HOODLUMS

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Zubysil Productions Presents: Prince David Osei (Swaggito), Bibi Bright (Naomi), Gloria Safo (Claudia), Vivian Achor (Naomi’s Mom), Amanda Obeye (Babra). Story/Screenplay, Sunshine Olawore; Director of Photography, Titi Jeje Charm; Producer, Kwasi Nyarko Ofei;  Director, Olarwore S. Sunshine (C2011)

In the hoods of Ghally, there once lived a tall hoodlum named Swaggita (Prince David Osei). He was lawless and brutal, and he once stabbed his neighbor, for a cell phone. Naomi (Bibi Bright) was locked up for twenty years for the crime she didn’t commit. The law couldn’t come close to Swagitto and his gang because they were ruthless and all. Swagitto and his ruffians regularly terrorize the hood. One day, Naomi,  with a five-year long history of jail time, comes back to Asadu, and promises to put an end to the terror, and therefore called Swaggito to a good old duel at the ghetto square in the presence of all. Hoodlums tells the story.

Watch thirty minutes of this film, and it’ll  remind you of the western movies we used to spend nickels, dimes, and shillings to watch at Roxy, Odeon. The good guy returns from a long hustle, his muscles all tight and his trigger finger, sharp, smart and quick like hell, to seek revenge on the one bad guy who had terrorized him and his family and the neighborhood for years. The bad guy has outlived most sheriffs and most US marshals sent to arrest him. But then comes this one day when the little fellow he had driven out of town or planted a crime on, and the little fellow had run for his dear life before he gets the hangman’s noose, at the town square. Now that the little man has returned, it is mano-a-mano.

The roughness she has endured in prison makes Naomi strong. She comes up on top,  and the authorities reduced her twenty years when they found out she didn’t commit the crime. She had witnessed the stabbing by Swagitto and had rushed to the dying man, calling for help, when the police found her by him. Upon her arrival from prison, Naomi runs into Claudia (Gloria Safo) who knows the truth about her imprisonment and proposes to befriend her. Naomi is reluctant, but as a woman from the school of hard knocks, she feared nothing and based on her experience in prison, quickly joins Claudia and a gang of girls in the hood, even as her mother (Vivian Anchor) disapproves.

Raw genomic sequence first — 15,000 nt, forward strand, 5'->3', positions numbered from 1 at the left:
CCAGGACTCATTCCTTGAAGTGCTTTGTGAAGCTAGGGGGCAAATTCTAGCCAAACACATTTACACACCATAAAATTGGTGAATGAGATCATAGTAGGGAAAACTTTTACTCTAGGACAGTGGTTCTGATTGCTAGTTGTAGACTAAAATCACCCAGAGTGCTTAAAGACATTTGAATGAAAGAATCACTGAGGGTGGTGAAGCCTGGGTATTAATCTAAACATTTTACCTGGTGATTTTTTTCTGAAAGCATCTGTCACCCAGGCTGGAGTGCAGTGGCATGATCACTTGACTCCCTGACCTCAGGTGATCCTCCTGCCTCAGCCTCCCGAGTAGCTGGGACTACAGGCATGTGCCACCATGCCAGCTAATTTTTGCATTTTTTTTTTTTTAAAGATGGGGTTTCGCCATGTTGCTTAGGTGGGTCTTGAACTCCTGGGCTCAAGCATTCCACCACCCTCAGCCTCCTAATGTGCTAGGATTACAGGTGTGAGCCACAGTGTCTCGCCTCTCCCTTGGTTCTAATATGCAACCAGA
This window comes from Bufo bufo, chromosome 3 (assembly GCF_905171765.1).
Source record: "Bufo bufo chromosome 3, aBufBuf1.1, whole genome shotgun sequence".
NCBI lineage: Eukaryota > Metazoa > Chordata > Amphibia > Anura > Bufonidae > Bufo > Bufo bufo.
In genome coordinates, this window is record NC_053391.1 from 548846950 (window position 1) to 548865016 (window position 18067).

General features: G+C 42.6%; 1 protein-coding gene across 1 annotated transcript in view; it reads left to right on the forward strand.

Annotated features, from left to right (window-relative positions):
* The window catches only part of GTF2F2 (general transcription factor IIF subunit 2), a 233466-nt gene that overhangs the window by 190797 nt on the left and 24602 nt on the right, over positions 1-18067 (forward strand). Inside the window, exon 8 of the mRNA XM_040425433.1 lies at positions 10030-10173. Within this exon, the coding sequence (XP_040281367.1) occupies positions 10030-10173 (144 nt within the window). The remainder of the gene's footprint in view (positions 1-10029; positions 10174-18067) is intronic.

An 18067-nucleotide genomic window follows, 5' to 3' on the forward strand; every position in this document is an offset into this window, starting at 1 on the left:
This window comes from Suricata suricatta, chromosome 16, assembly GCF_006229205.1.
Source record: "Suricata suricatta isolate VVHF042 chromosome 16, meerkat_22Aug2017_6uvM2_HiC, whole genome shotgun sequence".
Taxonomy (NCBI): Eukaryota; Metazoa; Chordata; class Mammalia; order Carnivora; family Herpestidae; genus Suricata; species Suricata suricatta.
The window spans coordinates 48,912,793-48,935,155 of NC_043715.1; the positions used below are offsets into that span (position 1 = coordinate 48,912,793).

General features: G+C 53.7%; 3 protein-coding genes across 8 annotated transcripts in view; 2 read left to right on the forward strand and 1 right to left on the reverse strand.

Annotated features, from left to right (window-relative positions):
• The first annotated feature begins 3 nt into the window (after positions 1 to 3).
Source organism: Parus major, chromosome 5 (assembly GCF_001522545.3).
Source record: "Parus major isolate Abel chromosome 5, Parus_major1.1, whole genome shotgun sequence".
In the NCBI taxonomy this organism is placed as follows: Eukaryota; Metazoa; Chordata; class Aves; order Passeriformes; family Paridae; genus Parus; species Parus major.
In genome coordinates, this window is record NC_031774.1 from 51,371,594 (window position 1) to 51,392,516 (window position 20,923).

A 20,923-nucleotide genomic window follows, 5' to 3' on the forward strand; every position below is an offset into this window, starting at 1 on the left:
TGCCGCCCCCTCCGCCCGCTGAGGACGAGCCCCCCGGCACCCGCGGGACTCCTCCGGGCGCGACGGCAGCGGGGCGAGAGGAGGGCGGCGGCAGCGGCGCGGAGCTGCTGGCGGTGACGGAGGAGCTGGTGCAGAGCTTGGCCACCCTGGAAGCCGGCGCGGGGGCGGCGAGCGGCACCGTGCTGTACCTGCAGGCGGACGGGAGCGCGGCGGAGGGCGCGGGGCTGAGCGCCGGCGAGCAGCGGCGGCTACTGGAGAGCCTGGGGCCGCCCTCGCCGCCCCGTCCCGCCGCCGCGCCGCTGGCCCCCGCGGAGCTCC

Swaggito and his gang of hoodlums live in an abandoned building, in the same ghetto (Asadu) but on the day he and his band of thieves crawl out of their holes to the main thoroughfare of the ghetto, marketers ran for their lives. Those holding phones by their ears are beaten and bloodied, and their telephones took from them.They made away with cases of beer, bags of rice, cigarette, money and all.  The male hoodlums’ behavior is a direct opposite of the female thugs. On one or two occasions, Naomi chases a male gangster and retrieves a lady’s phone from him. Naomi and her girls carry out clean-up campaigns in the ghetto. She helps a teenage boy drug-addict into a good God-fearing and respectable kid. This behavior affronts Swaggito and his hoodlums and they send her a message, to “vamoose” from the neighborhood.

Naomi’s mother’s room is ram shackled, and threatened her with death. Swaggito and his boys scorch her house, and she has to go into hiding. To make things worse for Naomi, her friends who had earlier taken the oath of “all for one! One for all !” are so threatened by Swaggito and his wrath, they blamed their demise on Naomi and even threatened to abandon her and run for their lives. Naomi has a mission, and so she stays the course.